Linux Commands

How To Hide Files Inside Images In Linux

Today, we use personal computers as workstations and personal devices. On these devices, we keep personal information and private files not intended for public access.

Given this, even if you do not share your computer with others, it’s essential to treat your security as a high priority and secure your files with cryptography and encryption methods.

This tutorial discusses how to protect and secure your files by hiding them inside other files. For this tutorial, we will look at how to hide files in images; as a bonus, we’ll also discuss how to hide files in audio files.

NOTE: The methods discussed in this tutorial do not guarantee 100% security; a security professional or forensics analyst can crack them. That said, disguising private files you want to secure is better than leaving them exposed.

A Basic Introduction to Steganography

Steganography refers to the process of hiding a file, whether a video, image, audio, or text, inside another file. Although steganography is an old way of hiding files and messages, it can be very useful when working in an unsecured environment.

Steganography is much more advantageous compared to encryption. For example, a malicious user is likely to ignore a secret document hidden inside an image of your cat than a file encrypted with GPG.

Some of the other advantages of steganography include:

  • Steganography does not attract attention compared to other methods of encryption.
  • It is simple to understand and use.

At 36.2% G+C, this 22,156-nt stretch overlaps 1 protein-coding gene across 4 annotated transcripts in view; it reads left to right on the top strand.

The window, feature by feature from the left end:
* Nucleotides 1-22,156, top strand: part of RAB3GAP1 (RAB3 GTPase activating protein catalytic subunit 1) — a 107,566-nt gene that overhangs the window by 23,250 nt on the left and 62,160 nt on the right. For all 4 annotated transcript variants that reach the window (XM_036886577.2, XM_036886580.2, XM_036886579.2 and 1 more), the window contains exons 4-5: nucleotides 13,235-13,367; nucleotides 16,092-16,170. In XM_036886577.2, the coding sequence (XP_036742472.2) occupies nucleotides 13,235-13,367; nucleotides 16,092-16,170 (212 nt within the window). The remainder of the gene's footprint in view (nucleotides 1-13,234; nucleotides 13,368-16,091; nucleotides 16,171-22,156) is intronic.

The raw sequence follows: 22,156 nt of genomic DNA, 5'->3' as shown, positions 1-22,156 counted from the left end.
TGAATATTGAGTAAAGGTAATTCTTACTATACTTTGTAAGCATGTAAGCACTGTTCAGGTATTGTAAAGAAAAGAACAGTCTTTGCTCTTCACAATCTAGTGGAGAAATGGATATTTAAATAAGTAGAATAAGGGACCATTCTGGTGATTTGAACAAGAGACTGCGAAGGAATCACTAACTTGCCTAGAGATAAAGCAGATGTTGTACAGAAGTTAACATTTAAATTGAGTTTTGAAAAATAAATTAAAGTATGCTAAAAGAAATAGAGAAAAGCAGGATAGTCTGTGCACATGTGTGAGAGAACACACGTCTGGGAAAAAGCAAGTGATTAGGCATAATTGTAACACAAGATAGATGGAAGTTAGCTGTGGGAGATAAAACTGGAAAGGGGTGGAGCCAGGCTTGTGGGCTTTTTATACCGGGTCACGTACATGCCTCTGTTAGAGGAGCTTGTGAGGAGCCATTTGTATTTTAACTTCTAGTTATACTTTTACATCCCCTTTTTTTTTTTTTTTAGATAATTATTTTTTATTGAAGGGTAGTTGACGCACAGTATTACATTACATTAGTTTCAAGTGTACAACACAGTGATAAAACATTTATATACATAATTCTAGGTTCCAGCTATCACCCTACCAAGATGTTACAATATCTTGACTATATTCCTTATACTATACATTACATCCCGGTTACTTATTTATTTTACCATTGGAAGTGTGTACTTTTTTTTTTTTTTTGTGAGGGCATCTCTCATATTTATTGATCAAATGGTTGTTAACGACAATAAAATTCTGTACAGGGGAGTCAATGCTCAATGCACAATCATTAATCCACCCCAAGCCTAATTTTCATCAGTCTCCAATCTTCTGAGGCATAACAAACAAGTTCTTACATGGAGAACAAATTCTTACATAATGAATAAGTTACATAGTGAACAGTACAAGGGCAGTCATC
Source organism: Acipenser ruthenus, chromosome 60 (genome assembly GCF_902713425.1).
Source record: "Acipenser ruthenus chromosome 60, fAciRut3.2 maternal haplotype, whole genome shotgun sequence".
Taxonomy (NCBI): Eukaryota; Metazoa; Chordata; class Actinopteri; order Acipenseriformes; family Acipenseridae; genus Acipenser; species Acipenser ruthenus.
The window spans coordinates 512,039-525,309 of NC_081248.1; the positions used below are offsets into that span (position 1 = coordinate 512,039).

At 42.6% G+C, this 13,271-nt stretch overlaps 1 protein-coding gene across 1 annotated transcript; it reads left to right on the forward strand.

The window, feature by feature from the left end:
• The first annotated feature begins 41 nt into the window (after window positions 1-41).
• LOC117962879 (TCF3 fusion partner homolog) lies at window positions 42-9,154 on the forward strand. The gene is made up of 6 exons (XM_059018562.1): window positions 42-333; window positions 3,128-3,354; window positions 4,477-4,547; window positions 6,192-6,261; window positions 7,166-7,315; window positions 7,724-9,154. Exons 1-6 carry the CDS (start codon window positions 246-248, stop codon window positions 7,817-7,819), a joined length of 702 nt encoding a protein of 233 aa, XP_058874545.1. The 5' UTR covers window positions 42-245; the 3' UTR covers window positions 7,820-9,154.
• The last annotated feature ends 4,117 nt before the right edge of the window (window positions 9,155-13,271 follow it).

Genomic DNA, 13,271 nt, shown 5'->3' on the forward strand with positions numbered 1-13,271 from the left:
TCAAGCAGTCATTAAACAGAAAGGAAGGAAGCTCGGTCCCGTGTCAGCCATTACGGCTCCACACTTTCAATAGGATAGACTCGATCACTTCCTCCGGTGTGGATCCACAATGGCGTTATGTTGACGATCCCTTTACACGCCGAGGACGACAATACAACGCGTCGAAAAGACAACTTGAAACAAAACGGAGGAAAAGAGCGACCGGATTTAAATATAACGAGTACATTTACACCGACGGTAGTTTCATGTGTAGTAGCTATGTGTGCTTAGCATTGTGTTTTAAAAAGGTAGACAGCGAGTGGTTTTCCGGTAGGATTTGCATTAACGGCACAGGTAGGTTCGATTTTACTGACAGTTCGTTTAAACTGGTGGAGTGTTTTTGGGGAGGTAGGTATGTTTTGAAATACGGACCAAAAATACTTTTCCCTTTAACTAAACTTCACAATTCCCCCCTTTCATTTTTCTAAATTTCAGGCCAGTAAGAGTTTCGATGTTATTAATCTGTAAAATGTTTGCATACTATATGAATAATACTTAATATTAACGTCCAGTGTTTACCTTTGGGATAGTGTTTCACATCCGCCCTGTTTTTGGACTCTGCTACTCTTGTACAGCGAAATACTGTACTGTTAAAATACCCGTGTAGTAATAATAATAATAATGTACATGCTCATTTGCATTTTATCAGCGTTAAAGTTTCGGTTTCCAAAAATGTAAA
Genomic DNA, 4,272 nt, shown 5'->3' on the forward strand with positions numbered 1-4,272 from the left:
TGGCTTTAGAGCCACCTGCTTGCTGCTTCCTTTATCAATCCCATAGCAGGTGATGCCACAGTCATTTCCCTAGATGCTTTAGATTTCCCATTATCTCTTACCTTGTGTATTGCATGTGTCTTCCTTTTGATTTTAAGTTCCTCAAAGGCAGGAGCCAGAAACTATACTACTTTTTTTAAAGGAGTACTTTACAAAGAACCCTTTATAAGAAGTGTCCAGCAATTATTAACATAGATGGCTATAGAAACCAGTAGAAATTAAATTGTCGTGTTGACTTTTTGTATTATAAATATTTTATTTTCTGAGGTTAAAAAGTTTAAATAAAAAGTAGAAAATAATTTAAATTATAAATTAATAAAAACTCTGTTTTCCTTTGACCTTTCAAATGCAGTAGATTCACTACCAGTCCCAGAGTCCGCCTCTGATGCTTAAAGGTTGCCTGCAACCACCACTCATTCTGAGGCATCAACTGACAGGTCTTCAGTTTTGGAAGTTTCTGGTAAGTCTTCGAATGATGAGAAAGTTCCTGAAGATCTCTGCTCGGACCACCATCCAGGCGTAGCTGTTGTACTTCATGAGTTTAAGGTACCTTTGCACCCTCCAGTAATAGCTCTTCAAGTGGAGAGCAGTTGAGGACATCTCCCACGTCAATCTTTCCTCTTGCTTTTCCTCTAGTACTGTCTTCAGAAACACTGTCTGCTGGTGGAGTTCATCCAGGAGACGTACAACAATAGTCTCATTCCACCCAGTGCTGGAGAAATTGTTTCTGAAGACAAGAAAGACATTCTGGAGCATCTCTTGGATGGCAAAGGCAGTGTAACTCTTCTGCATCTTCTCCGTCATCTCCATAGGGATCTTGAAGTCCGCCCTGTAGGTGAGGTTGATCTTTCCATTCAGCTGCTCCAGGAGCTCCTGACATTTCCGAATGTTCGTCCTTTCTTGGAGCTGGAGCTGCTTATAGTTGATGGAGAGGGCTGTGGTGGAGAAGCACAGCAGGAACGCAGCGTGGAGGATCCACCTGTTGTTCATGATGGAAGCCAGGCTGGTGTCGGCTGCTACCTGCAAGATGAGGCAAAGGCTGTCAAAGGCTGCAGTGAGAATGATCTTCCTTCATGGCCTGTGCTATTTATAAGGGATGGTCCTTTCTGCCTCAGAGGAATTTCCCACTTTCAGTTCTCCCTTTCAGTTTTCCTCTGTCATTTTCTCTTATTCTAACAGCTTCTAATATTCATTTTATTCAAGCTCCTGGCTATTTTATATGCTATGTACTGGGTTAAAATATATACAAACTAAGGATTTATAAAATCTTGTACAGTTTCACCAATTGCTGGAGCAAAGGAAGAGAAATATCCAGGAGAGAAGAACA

• Once a file is hidden, it remains in that state until exposed.

Having looked at what steganography is and its pros, let’s get rollin’ in the deep:

How to Use the Cat Command to Hide Files in Images

The first method we can use to hide files inside an image is the cat command in Linux.

To do this, you will need to have a zip file containing all the files you wish to hide and an image.

Start by creating a directory and add all the files you wish to hide. Next, compress the directory into zip format.

Now move the compressed file and the image you wish to use to hide the files into the same directory.

Next, launch the terminal and navigate to the directory location where the zip and the image are.

All you have to do now to hide the files is concatenate the zip and the image to an appropriately named image—you can call the image anything you want.

Here’s an example:

Once you have hidden the files, remove all other raw files to ensure security. To view the files, unzip the image containing the hidden files.

How to Hide Files in Images Using Outguess

We can also use a tool to perform image steganography. The Outguess tool allows you to hide data in redundant bits of existing files. It mainly supports files such as JPEG and NETpbm formats.

Outguess is a widely used tool in BSD systems. You can read the official documentation available here:

You can also install it using your default package manager. For example, to install it on Debian, simply enter the command:

sudo apt-get install outguess

Once installed, navigate to the directory where you have your secret files and the image you want to use as your file-hiding location. Use the following command to hide your files inside an image (image.jpg) and a passphrase